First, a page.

Have you ever seen the Southern Cross from 28 degrees north? This is perhaps a record to capture the complete view of this small but notable southern constellation from the northern hemisphere. This long-exposure image shows stars trailing over the southern horizon of Tenerife, Canary Islands. The image is made of a sequence of many short-exposure images (See this sequence in a time-lapse video . A gap in the middle of sequence allowed the photographer to add a single short-exposure image which shows the brighter stars including those of constellation Crux, generally known as the Southern Cross. Move the slider on the image to see the figure and labels. As added by the photographer “The image is the result of nearly two hours of continuous shots. To my knowledge this is the first ever image of full Southern Cross, including the lower star Acrux from this northern latitude. I made the image from Teide National Park at altitude of 2300 meters, probably the place with darkest and most transparent sky on the island. The atmospheric physics contained in this picture is interesting too. Theoretically the star Acrux (alpha Crux at declination -63º 10′) never appears over the horizon of this place. However, due to atmospheric refraction and the high altitude, the star is visible only for a few minutes in mid-May in early evening. The color of the star appears deep red while it’s really a blue star, because its seen through the horizon and its light travels a longer distance in the Earth atmosphere to reach the viewer, causing its shorter wavelength to absorbed in our atmosphere (similar to orange-red view of the sun at sunset or sunrise). While I imaged Crux at the very limit of its northern visibility it is interesting that the constellation was visible about 2000 years ago in Mediterranean regions due to the precession of the equinoxes. This seems to be the scientific origin for festivities of May Cross (“Cruz de Mayo” in Spanish), celebrated all over Spain. Crux is the smallest constellation in the sky and one of the most famous, because it’s used to locate the south celestial pole. Beginning in the colonial age, Crux was selected as a national symbol by several southern nations. The brightest stars of Crux appear on the flags of Australia, Brazil, New Zealand, Papua New Guinea and Samoa.”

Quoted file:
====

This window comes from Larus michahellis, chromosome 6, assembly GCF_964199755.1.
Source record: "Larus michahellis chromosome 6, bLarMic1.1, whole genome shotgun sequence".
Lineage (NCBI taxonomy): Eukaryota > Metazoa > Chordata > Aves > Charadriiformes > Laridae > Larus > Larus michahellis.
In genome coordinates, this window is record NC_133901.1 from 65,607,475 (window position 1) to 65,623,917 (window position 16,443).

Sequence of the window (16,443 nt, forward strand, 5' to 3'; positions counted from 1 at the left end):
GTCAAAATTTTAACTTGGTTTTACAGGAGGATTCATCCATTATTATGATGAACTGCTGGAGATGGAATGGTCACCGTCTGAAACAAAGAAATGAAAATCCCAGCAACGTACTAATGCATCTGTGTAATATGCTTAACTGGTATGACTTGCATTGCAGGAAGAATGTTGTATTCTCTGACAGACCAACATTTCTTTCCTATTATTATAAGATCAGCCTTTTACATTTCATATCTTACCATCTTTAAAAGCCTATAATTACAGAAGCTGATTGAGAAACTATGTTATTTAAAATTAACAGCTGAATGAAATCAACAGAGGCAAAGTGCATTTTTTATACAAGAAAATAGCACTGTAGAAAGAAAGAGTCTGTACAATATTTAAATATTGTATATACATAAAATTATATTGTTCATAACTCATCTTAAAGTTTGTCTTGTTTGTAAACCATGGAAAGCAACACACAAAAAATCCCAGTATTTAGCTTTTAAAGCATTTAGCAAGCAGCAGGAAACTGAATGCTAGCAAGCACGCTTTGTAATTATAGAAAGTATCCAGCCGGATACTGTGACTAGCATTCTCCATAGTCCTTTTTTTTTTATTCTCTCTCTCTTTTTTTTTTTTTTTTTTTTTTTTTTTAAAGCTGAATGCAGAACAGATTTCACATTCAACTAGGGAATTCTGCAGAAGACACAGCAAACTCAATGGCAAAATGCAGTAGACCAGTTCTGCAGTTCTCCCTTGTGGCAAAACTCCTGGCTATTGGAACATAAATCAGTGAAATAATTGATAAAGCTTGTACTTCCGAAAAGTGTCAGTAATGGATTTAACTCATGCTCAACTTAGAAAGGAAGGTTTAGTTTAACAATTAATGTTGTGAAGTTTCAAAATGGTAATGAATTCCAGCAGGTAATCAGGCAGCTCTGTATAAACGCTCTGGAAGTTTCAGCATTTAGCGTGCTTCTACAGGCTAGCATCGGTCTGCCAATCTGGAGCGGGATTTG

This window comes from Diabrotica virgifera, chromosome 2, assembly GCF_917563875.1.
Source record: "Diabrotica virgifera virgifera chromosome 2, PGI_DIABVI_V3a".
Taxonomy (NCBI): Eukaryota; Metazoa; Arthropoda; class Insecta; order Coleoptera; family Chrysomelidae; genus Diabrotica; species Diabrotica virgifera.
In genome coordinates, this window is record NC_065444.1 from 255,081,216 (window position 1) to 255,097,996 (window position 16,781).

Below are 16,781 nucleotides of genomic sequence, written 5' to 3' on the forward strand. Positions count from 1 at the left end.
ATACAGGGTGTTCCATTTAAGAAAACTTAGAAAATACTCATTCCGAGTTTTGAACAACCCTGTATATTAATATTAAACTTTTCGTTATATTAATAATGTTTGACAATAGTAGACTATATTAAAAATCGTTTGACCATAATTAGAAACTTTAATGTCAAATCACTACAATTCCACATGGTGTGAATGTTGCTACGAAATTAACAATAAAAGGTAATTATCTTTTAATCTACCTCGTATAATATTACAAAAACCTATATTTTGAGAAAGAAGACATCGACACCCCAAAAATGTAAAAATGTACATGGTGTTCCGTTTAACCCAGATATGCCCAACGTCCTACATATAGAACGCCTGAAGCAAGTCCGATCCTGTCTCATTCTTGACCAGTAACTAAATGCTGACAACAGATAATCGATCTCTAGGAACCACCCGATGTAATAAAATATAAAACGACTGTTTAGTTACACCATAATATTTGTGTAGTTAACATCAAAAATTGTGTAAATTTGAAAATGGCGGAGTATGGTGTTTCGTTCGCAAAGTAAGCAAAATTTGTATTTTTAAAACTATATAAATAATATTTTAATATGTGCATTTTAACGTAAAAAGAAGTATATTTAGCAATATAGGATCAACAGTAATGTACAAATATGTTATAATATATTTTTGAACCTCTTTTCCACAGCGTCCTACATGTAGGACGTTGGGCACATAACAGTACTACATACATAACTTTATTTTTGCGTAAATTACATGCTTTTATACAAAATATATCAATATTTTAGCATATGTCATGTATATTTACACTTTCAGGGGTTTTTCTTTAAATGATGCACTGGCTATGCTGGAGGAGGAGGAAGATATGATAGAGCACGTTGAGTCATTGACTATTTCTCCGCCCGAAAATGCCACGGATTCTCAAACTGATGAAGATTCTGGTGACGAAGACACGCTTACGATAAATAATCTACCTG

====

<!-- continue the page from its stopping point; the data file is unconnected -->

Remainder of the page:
comments (1)

  • Maria Manzi Reply

    Magnificence and extraordinary!!

    March 8, 2012 at 6:53 am

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